Set in 1946 season one of Agent Carter follows Agent Peggy Carter in her struggle to be treated with respect in her role as a woman.
Despite all of her work along side Captain America during the war, Peggy’s role within the SSR has been reduced to fetching the coffee and answering the phones.
Seeing as she is pressed firmly against the glass ceiling, Peggy leaps at the chance to help her old friend Howard Stark in clearimg his name of treason. Finally a mission with a purpose.

This is by far, I think one of the best TV shows around at the moment, but doesn’t seem to quite have achieved the recognition I think it deserves.
One thing which makes this show so brilliant is the fabulous Hayley Atwell in the title role, but this show is also fantastically empowering for women in a number of different ways.

Disrespectful Men Suck:
The majority of men in this show are shown to treat Peggy in a disgusting manner. Seeing as this is set in the 1940’s that type of behaviour is more than likely to have been a regular occurrence, yet a number of shows seem to avoid or ignore this issue. Agent Carter not only highlights this, but also looks down upon it.
The perfect example for this is when the foreman asks her “Woah, what’s your name darling?”, to which she simply replies “Agent”. This shows that she isn’t prepared to lower herself to the position which men see her in.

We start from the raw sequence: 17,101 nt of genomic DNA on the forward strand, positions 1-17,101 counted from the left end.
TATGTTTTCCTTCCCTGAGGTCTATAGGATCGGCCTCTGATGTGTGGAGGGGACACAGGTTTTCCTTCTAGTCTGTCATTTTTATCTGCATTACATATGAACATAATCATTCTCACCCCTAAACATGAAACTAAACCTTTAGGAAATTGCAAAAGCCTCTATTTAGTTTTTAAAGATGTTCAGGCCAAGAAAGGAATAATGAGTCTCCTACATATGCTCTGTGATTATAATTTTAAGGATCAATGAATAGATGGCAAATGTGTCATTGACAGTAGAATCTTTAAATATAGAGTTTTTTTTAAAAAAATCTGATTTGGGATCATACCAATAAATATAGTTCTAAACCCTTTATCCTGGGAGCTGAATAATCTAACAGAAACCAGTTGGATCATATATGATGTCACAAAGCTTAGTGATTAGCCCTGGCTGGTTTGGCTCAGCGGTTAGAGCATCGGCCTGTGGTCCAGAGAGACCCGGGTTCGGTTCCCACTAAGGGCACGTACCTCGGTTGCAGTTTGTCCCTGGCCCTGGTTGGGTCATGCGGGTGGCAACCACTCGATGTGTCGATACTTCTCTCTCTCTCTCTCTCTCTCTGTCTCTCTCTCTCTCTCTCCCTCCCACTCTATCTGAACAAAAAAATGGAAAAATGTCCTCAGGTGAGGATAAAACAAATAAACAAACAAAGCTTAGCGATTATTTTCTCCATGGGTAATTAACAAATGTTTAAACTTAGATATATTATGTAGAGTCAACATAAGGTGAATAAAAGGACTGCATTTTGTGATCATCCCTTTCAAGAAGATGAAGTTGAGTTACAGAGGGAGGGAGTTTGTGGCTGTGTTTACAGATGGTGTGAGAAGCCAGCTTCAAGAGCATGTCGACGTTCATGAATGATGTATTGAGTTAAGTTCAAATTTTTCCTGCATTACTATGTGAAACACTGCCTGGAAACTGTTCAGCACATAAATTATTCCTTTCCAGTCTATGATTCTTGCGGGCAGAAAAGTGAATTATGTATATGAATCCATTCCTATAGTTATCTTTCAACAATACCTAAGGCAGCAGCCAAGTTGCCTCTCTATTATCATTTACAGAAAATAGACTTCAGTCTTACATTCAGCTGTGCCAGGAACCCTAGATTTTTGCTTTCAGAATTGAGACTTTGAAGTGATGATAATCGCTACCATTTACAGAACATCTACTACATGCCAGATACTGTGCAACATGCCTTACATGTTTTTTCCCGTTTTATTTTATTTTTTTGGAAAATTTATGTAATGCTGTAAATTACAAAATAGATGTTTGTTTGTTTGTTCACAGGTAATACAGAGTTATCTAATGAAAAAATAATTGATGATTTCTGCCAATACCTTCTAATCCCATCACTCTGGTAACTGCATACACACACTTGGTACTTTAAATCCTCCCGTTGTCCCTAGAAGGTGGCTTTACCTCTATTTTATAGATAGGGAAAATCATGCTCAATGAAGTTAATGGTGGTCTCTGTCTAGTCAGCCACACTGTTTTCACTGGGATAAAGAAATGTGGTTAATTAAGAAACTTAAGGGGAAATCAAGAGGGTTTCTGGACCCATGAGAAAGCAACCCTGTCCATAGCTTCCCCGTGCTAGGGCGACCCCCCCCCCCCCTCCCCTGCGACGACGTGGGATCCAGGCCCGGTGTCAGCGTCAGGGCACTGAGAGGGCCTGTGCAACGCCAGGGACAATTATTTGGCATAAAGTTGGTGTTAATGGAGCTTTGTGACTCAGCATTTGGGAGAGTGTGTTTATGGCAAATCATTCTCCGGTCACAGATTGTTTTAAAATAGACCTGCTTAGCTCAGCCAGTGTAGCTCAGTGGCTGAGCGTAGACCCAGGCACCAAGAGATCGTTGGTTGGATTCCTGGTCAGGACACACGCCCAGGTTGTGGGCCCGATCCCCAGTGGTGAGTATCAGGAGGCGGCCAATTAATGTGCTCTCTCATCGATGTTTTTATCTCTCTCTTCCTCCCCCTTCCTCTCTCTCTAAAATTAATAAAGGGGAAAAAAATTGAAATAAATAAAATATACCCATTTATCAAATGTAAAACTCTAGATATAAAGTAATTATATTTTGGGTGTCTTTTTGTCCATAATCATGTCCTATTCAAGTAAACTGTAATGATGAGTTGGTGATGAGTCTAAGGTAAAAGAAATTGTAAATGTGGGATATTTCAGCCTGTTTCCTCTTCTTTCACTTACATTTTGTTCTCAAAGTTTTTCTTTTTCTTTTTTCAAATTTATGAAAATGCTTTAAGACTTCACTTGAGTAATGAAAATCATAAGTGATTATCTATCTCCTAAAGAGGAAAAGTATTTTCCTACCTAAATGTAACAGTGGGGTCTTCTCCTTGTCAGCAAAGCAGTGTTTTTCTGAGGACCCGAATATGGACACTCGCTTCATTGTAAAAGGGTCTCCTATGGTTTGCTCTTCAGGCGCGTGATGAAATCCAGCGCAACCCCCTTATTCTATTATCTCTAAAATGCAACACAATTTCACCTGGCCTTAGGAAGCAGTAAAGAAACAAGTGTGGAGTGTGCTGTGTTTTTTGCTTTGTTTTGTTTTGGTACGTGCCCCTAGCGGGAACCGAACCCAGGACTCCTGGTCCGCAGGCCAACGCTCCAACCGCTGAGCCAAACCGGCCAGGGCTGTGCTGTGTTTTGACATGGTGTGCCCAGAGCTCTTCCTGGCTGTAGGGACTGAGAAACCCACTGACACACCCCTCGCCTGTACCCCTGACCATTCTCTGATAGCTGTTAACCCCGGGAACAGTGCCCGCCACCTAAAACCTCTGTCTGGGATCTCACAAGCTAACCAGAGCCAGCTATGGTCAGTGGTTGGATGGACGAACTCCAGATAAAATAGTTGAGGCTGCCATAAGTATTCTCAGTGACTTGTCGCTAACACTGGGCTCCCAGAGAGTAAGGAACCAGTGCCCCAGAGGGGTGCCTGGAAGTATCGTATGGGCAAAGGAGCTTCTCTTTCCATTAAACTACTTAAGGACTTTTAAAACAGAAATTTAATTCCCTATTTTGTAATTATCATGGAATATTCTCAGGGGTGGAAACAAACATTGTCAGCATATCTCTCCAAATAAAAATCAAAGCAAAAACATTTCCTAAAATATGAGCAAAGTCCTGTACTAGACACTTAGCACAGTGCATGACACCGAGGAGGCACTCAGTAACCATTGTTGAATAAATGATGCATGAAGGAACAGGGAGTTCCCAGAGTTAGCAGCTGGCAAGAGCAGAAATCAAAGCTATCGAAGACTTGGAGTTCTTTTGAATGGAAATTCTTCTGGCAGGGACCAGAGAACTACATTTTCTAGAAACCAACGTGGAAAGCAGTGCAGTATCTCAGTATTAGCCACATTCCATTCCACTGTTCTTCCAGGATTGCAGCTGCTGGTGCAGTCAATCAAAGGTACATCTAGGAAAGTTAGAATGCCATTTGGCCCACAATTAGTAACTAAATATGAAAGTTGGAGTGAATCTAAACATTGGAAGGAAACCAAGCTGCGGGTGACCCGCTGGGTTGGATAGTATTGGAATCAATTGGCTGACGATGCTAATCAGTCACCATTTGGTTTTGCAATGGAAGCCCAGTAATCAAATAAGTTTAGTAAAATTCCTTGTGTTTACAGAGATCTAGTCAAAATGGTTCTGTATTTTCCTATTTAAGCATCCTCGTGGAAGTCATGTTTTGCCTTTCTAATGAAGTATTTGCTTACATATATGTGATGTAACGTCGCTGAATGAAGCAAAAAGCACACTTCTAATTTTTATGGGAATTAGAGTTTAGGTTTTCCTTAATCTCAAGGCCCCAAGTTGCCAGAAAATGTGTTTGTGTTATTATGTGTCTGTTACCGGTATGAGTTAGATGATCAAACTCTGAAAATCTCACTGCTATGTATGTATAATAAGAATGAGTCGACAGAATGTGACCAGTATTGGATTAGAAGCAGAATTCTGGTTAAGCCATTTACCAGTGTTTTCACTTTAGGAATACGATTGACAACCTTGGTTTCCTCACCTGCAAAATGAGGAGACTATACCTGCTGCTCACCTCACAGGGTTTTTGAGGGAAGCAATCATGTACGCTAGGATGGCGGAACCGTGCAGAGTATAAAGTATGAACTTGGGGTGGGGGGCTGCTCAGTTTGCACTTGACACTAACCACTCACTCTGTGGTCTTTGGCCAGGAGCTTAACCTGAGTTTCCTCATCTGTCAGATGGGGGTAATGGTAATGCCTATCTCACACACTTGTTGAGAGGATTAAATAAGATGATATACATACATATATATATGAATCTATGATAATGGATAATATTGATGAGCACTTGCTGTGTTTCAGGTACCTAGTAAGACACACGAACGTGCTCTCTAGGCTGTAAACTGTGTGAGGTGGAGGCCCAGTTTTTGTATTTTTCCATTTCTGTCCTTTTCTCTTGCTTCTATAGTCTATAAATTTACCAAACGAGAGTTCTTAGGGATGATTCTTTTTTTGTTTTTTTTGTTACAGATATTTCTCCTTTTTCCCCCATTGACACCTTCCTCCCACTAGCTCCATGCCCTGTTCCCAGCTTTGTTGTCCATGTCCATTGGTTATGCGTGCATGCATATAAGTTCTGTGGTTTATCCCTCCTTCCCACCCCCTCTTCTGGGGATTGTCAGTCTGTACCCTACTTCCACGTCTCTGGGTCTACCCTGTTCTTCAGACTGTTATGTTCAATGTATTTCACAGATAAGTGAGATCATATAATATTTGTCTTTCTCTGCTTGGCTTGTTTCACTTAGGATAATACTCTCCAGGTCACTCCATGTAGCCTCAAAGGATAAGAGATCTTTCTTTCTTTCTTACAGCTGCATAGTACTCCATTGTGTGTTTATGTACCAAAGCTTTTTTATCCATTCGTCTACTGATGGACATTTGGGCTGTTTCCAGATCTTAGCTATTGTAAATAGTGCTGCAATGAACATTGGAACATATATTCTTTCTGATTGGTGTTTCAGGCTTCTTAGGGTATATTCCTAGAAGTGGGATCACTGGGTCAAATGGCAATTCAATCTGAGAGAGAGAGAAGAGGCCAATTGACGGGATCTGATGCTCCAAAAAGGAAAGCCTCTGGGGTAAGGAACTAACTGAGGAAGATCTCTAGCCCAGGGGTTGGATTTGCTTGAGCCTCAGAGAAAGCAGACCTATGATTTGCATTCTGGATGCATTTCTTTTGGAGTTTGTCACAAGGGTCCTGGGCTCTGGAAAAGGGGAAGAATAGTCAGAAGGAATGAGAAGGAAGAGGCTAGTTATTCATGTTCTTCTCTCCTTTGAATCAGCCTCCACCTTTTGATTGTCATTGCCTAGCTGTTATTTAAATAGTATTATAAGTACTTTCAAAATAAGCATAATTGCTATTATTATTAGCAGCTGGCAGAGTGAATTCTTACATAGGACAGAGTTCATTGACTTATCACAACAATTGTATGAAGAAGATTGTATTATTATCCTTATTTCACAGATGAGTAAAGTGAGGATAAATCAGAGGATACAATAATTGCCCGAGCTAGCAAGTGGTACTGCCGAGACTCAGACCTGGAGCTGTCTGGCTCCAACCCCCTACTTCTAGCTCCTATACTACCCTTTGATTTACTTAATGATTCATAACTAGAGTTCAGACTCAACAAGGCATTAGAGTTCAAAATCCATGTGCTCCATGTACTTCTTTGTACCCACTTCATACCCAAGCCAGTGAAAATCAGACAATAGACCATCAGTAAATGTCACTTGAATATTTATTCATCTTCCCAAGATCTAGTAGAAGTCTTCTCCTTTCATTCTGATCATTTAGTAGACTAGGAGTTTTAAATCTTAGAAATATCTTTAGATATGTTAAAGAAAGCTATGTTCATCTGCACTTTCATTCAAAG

Peggy Don’t Need No Man:
Not only does Peggy have no love interest, but she refuses to allow anybody else to stand up for her and scolds those who do. She explains that “to gain respect” she needs to be able stand up for herself without the help of anybody else.
Similarly Peggy is at no point shown to be a typical “damsel in distress”. Instead she in fact saves a number of her male colleagues lives, including the incredibly sexist and big headed Thompson.
She is also able to match every man she encounters on not only an intellectual manner, but also physically and usually comes out on top.
Girl power!

Jarvis The House-Husband:
One of the most interesting things within this show is the switch in role reversals. Howard Stark’s butler, Jarvis, is shown to be incredibly useful and valuable to Peggy’s investigation, but he is also shown to be a docile and gentle house husband.
He manages to perfectly fit the role a woman would normally fill. He can cook in an old fashioned apron, he can sew and he has to answer to his other half.
He also priorities getting his “soufflé in” the oven over investigating missing inventions.
Well done Marvel on this gender swap!

Smashing The Glass:
The most important reason this show is so empowering to women is the fact that it not only acknowledges the glass celling, but it manages to smash it to thousands of pieces.
This is done through one simple line at the end of the season.
“I know my worth”.

If you haven’t already guessed, I love this show and cannot rave highly enough about it.
Season 2 is set to begin this week, so please do give this wonderful show a chance if you get the time to do so!

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